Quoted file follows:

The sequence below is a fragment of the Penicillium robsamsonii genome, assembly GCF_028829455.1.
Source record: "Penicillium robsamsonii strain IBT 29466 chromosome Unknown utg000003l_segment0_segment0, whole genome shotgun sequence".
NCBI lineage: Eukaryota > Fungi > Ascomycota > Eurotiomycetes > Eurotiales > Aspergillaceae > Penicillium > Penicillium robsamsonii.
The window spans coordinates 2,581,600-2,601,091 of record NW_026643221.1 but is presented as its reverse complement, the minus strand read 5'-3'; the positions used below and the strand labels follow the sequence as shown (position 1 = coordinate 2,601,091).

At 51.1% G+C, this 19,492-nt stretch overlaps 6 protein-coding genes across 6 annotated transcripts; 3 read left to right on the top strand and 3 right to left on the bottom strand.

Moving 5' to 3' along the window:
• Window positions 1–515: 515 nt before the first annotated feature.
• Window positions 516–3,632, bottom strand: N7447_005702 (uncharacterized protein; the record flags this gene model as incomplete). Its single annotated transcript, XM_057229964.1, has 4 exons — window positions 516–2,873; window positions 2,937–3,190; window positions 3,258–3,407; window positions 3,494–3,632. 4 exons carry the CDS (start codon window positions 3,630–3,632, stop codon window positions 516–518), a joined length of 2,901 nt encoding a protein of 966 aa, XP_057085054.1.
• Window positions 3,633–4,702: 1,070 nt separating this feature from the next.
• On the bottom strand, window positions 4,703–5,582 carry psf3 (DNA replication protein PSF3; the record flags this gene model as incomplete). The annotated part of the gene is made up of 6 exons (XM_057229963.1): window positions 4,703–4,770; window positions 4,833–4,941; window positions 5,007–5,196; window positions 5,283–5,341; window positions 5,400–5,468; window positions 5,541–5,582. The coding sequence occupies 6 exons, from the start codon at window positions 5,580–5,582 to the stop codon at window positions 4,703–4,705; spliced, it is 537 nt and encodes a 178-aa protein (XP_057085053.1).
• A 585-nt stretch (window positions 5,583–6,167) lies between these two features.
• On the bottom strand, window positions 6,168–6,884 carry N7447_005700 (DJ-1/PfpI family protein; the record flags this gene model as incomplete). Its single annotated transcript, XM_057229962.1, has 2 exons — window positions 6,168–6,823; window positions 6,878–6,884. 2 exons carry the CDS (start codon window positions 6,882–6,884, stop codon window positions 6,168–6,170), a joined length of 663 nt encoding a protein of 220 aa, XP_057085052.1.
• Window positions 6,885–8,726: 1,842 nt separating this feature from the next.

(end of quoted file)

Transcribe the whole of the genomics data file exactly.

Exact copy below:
The sequence below is a fragment of the Penicillium robsamsonii genome, assembly GCF_028829455.1.
Source record: "Penicillium robsamsonii strain IBT 29466 chromosome Unknown utg000003l_segment0_segment0, whole genome shotgun sequence".
NCBI lineage: Eukaryota > Fungi > Ascomycota > Eurotiomycetes > Eurotiales > Aspergillaceae > Penicillium > Penicillium robsamsonii.
The window spans coordinates 2,581,600-2,601,091 of record NW_026643221.1 but is presented as its reverse complement, the minus strand read 5'-3'; the positions used below and the strand labels follow the sequence as shown (position 1 = coordinate 2,601,091).

At 51.1% G+C, this 19,492-nt stretch overlaps 6 protein-coding genes across 6 annotated transcripts; 3 read left to right on the top strand and 3 right to left on the bottom strand.

Moving 5' to 3' along the window:
• Window positions 1–515: 515 nt before the first annotated feature.
• Window positions 516–3,632, bottom strand: N7447_005702 (uncharacterized protein; the record flags this gene model as incomplete). Its single annotated transcript, XM_057229964.1, has 4 exons — window positions 516–2,873; window positions 2,937–3,190; window positions 3,258–3,407; window positions 3,494–3,632. 4 exons carry the CDS (start codon window positions 3,630–3,632, stop codon window positions 516–518), a joined length of 2,901 nt encoding a protein of 966 aa, XP_057085054.1.
• Window positions 3,633–4,702: 1,070 nt separating this feature from the next.
• On the bottom strand, window positions 4,703–5,582 carry psf3 (DNA replication protein PSF3; the record flags this gene model as incomplete). The annotated part of the gene is made up of 6 exons (XM_057229963.1): window positions 4,703–4,770; window positions 4,833–4,941; window positions 5,007–5,196; window positions 5,283–5,341; window positions 5,400–5,468; window positions 5,541–5,582. The coding sequence occupies 6 exons, from the start codon at window positions 5,580–5,582 to the stop codon at window positions 4,703–4,705; spliced, it is 537 nt and encodes a 178-aa protein (XP_057085053.1).
• A 585-nt stretch (window positions 5,583–6,167) lies between these two features.
• On the bottom strand, window positions 6,168–6,884 carry N7447_005700 (DJ-1/PfpI family protein; the record flags this gene model as incomplete). Its single annotated transcript, XM_057229962.1, has 2 exons — window positions 6,168–6,823; window positions 6,878–6,884. 2 exons carry the CDS (start codon window positions 6,882–6,884, stop codon window positions 6,168–6,170), a joined length of 663 nt encoding a protein of 220 aa, XP_057085052.1.
• Window positions 6,885–8,726: 1,842 nt separating this feature from the next.